SMPT Authentication

Introduction

This describes how to do the dirty deed of setting up sendmail to allow password authentication on SuSE 7.0 and 7.1. It may well work on other distributions and packages. The short of it is that you need to compile sendmail with different options and set it up, but happily, there is a package which includes these settings for us.

Packages

Uninstall sendmail, and install sendmail-tls which is linked to the Cyrus-SASL library. Alternatively, recompile sendmail with SASL support linked in (or rpm --rebuild the SuSE 7.1 sendmail-tls.src.rpm and whatever else you need). Also install Cyrus-SASL (requires tcl, gdb and pam, usually).
	rpm -e sendmail
	rpm -i /suse/CD2/suse/sec2/sendmail-tls.rpm \
	       /suse/CD1/suse/tcl1/tcl.rpm \
	       /suse/CD1/suse/sec1/cyrus-sasl.rpm

It's probably a good idea to backup /etc/mail before you do this, since uninstalling sendmail and installing over it may or may not do amazing things here. Probably it will nerf your system. (If you are doing this on Redhat 6.0, you will also need to upgrade libc. You were warned. Rather rebuild from the source distribution ... I think.)

Configuration

Add to linux.mc the lines (and I assume that you have done the requisite perl -p -i -e 's/^SENDMAIL_TYPE.*/SENDMAIL_TYPE=no/' /etc/rc.config.d/sendmail.rc.config ... see /etc/mail/README)
	TRUST_AUTH_MECH(`GSSAPI KERBEROS_V4 DIGEST-MD5 CRAM-MD5 LOGIN DPA NTLM')
	define(`confAUTH_MECHANISMS',`GSSAPI KERBEROS_V4 DIGEST-MD5 CRAM-MD5 LOGIN DPA NTLM')
	define(`confDEF_AUTH_INFO', `/etc/mail/auth')dnl
	define(`confLOG_LEVEL',`10')dnl
If you are wondering where or what linux.mc is, you are reading the wrong documentation.

You can be facist and add this too--allow only AUTHENTICATED mail -- this would mean that nobody will send you mail:

	FEATURE(`no_default_msa')dnl turn off default entry for MSA
	DAEMON_OPTIONS(`Port=587, Name=MSA, M=E')dnl

/etc/mail/auth is the login parameters that sendmail tries to use if some remote server asks it for authentication. If you put something like this in there, it kinda works:

	admin
	admin
	afo2q2u3h4jtiuhirhgiuhsnckajns
	realm
These are the credentials used by sendmail when it sends mail. Not sure if this is necessary. sendmail 8.10 has a bug, so don't use it. The first two are the user id and the auth id. The third is a password. The fourth is the `realm' (This all means something)

Creating users

Create user accounts like this:
	echo password | saslpasswd -p -c user -p -u realm
`password' is the password, `user' is the user name, and `realm' is the realm. The first time you do it you will get a message `generic failure', as it creates /etc/sasldb. Don't worry, but do run the command again. Check that it worked with
	sasldblistusers
Don't feel that you have to use user names and passwords which match anything else on your system -- these passwords are sent in the clear over the network.

Client side

You also need to configure the mail client to send the authentication information:
	[x] My server requires authentication
	User name: user@realm
	Password: password
	Use SSL: No
That should do it. The `@' in the user name only works because the Cyrus SASL library has a hack for people who don't support a non-default `realm' (like outlook, it seems). If your mail client has a `realm', you can either use it, or leave it blank and use the hack above.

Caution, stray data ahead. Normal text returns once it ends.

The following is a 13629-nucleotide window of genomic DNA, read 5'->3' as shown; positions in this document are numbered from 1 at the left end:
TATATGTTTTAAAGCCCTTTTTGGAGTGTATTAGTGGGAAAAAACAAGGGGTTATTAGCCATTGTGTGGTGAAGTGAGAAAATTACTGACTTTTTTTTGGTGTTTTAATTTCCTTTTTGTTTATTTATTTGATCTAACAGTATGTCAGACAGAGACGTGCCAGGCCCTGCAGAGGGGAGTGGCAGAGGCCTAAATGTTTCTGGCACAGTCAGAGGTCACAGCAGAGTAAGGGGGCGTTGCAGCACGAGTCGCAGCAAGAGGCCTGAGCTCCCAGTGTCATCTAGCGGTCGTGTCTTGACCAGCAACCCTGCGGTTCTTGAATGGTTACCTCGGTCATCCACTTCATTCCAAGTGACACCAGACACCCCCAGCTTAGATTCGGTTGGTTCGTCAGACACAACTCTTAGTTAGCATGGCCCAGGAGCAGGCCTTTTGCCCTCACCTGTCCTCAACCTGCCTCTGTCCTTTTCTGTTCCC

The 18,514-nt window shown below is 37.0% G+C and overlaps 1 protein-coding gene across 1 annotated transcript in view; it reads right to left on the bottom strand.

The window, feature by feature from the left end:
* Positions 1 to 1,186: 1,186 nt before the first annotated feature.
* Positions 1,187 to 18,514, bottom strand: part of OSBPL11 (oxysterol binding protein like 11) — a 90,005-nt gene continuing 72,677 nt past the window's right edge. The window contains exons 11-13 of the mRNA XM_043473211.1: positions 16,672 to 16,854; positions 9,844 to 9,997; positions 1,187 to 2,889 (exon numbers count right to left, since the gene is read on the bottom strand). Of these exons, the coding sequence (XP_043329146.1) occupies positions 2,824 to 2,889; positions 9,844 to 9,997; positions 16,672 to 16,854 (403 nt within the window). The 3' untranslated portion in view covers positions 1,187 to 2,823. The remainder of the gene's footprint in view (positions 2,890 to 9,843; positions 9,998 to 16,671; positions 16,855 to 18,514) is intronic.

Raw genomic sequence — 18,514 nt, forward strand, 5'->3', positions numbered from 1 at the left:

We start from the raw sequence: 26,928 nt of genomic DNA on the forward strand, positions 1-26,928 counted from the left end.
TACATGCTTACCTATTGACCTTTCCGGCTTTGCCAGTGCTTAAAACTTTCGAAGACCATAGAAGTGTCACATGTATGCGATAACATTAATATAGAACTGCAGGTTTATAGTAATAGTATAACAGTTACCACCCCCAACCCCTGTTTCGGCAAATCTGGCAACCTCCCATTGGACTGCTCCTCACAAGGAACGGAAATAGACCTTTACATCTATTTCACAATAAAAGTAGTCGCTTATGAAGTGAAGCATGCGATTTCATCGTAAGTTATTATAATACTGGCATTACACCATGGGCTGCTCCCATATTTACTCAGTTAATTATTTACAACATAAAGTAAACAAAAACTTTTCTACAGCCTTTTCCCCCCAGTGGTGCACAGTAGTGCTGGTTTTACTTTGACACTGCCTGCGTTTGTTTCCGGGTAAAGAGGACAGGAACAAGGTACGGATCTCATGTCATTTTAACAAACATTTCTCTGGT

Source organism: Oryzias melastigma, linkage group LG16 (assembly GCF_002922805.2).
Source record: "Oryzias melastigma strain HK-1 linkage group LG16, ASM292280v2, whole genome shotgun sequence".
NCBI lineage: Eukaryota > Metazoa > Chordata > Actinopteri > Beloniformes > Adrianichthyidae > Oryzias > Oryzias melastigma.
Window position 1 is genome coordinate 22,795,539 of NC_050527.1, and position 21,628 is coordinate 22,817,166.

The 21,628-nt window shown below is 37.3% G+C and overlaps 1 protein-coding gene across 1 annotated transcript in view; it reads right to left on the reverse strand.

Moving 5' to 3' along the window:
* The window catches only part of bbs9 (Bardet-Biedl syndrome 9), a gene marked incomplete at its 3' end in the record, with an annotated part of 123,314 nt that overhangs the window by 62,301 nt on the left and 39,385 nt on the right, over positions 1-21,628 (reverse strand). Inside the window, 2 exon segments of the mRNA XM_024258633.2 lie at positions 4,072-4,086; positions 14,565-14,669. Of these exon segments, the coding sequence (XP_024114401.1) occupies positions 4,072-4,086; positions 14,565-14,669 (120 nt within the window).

Final refinement

Outlook does not send a realm, but it seems that the default realm is the server name -- hostname -f. If you set `realm' to the exact server name, then you can convince sendmail to send your outlook express mails without saying user@realm (the server name is case sensitive here):
	echo password | saslpasswd -p -c user -p -u smtp.acme.widgets.com
	echo password | saslpasswd -p -c user -p -u `hostname -f`
And in outlook:
	SMTP server: smtp.acme.widgets.com
	[x] My server requires authentication
	User name: user
	Password: password
	Use SSL: No

Debugging

If you need to test the whole lot yourself, you need to mime encode the user name and password, and then you can do something like this:
	# echo -n 'smtpusername' | mimencode
	c210cHVzZXJuYW1l
	# echo -n 'smtppassword@realm' | mimencode
	c210cHBhc3N3b3JkQHJlYWxt
That tells us what the mimencoded version of the user name and password is. Let's try it:
	# telnet localhost 25
	Trying 127.0.0.1...
	Connected to localhost.
	Escape character is '^]'.
	220 localhost.localdomain
	EHLO THERE
	250-localhost.localdomain Hello localhost [127.0.0.1], pleased to meet you
	250-ENHANCEDSTATUSCODES
	250-8BITMIME
	250-SIZE 2000000
	250-DSN
	250-ONEX
	250-XUSR
	250-AUTH DIGEST-MD5 CRAM-MD5 LOGIN
	250 HELP
	AUTH LOGIN
	334 VXNlcm5hbWU6
	c210cHVzZXJuYW1l
	334 UGFzc3dvcmQ6
	c210cHBhc3N3b3JkQHJlYWxt
	500 5.7.0 authentication failed
Why didn't it work for me? Well, it's just an example. Now what do those lines prefixed with `334' mean? It's actually just plain text, but mime encoded:
	# echo -n 'VXNlcm5hbWU6' | mimencode -u ; echo
	# echo -n 'UGFzc3dvcmQ6' | mimencode -u ; echo
Real world example of why `AUTH LOGIN' is not secure: I set this up for a client, and they said it rejected their user name and password. I sniffed the user name and password they were using with ngrep, and discovered that they don't spell things the same way as I do (using mimencode -u as above).

Acknowledgements

  • Logging the user name - Sendmail by default does not log the authenticated name that the user used when they sent authenticated mail. Himanshu Naik matrixsurat.com reported that setting confLOG_LEVEL to 10 logs the name of user used for authentication into /var/log/mail*. This is confirmed in the sendmail RELEASE_NOTES file which says sendmail will ``Log basic information about authenticated connections at LogLevel 10 or higher.''
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